• You aren’t sure if you will be able to drive the car for the entire lease period. Once you’ve signed the lease, it is a very difficult agreement to cancel. If you find yourself with a health issue limiting your ability to drive, find yourself posted overseas, or otherwise lose your ability to drive the car, you may not be able to cancel your lease and be stuck making payments on a car you aren’t driving.


If none of the above limits or restrictions are a problem for you, then a lease could certainly be the right option. On the other hand, if you find yourself strongly agreeing with any one of those statements, then you will probably not be able to get the full value you want out of your leased vehicle. In that case, considering other options such as financing may be the best idea.

In addition to those general questions, it is a good idea to compare the different leasing offers that are available on the vehicles you are interested in and see how they stack up with financing offers on the same cars. Since leasing can vary model to model, and even depending on the time of the year you are leasing, it is important to make sure that you explore how leasing will work for your specific needs and requirements.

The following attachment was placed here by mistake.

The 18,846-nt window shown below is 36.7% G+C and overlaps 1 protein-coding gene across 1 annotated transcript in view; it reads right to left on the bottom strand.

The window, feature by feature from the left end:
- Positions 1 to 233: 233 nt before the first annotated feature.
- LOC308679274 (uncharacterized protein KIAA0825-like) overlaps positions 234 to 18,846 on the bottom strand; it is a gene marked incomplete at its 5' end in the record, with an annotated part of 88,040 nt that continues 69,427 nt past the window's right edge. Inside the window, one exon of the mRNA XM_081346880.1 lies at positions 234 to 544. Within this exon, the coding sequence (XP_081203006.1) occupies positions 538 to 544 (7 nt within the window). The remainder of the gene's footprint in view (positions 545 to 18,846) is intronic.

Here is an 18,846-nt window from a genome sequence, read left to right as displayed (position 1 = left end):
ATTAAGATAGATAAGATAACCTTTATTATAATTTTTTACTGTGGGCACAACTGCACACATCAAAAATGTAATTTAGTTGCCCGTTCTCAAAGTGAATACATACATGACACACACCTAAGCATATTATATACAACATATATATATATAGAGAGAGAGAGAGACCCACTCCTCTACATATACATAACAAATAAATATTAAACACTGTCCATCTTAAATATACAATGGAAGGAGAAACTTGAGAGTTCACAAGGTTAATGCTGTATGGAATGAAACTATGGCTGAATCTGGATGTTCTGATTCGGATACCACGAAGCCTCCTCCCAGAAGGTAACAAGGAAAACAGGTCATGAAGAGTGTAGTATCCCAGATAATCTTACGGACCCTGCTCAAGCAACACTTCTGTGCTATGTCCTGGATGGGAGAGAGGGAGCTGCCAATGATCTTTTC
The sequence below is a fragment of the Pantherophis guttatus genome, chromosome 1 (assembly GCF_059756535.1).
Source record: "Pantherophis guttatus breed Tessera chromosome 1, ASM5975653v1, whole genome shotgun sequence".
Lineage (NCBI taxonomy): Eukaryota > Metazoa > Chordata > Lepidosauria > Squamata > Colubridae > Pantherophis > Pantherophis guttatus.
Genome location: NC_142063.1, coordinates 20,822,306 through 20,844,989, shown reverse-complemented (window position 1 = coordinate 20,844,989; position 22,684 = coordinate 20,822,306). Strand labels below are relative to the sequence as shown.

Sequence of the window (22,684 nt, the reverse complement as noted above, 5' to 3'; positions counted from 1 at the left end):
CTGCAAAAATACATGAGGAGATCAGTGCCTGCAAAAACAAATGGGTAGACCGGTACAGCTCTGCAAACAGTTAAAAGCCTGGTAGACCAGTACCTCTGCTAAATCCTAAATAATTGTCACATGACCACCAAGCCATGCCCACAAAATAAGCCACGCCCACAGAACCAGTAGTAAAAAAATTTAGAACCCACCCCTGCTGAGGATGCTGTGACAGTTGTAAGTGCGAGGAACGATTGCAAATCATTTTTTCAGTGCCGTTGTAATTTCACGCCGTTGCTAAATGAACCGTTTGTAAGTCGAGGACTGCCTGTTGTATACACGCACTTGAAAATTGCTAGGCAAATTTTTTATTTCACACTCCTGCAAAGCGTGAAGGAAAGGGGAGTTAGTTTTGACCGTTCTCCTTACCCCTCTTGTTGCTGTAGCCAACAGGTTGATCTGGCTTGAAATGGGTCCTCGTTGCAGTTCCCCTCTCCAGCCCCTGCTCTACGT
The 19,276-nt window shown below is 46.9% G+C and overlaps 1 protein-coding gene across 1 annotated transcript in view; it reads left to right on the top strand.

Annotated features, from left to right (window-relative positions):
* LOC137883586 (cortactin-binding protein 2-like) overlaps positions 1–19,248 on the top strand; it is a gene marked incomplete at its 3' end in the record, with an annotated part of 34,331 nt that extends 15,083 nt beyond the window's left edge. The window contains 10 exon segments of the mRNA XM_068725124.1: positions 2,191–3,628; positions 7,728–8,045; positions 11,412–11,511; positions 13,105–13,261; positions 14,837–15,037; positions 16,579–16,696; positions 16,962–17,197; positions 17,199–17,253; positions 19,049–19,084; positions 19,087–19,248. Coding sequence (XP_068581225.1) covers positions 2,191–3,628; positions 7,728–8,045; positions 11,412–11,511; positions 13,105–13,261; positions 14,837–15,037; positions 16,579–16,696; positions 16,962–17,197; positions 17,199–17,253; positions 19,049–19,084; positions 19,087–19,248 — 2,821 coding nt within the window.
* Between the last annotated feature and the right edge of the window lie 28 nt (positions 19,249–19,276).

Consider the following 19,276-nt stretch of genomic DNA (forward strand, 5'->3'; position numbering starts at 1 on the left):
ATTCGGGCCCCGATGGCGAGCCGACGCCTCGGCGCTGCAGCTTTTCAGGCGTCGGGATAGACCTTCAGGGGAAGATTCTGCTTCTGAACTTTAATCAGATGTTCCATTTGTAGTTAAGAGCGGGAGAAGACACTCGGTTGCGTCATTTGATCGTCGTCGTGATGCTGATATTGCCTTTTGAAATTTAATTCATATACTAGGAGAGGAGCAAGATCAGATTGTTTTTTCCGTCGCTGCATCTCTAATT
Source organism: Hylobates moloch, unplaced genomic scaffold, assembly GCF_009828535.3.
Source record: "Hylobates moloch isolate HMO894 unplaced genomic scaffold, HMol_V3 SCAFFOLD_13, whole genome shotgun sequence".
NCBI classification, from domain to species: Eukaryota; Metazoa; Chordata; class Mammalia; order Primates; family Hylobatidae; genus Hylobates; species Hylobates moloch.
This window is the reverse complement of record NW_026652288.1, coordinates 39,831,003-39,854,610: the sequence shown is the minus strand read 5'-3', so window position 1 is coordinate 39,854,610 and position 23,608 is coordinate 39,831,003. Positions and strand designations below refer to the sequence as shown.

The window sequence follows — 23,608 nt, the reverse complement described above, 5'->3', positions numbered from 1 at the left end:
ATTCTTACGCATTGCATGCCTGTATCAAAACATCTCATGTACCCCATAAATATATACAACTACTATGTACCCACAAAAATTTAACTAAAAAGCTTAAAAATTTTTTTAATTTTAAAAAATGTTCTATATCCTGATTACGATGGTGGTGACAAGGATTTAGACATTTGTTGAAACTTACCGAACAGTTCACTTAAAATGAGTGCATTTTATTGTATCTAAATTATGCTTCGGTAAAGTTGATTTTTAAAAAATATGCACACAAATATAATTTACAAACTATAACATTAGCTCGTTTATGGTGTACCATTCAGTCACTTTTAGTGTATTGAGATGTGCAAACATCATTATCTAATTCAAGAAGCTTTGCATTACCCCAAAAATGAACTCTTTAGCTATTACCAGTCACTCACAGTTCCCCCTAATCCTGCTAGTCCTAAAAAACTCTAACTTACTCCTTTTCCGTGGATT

If you’ve done your research and come prepared, then a lease can truly offer excellent rewards and benefits for you and your family.

Common Misunderstandings

Because many consumers do not have a good understanding of how leasing works, as well as the various practical and legal nuances of leasing agreements, there are many misconceptions and misunderstandings about what leases can offer and the responsibilities that they entail.

In this section, the guide addresses some of the common bits of misinformation that may confuse or turn away buyers from leasing, or make their leasing experience less smooth and more difficult. These are some of the things that you may have heard that are not true:

Leasing is Always a Bad Deal

An oft-repeated misconception among many car buyers is that all leases are bad deals for the customer, and are only designed to maximize the profits of car dealerships and finance companies. While these companies certainly benefit from leases, so do customers.

New car leases can be more cost effective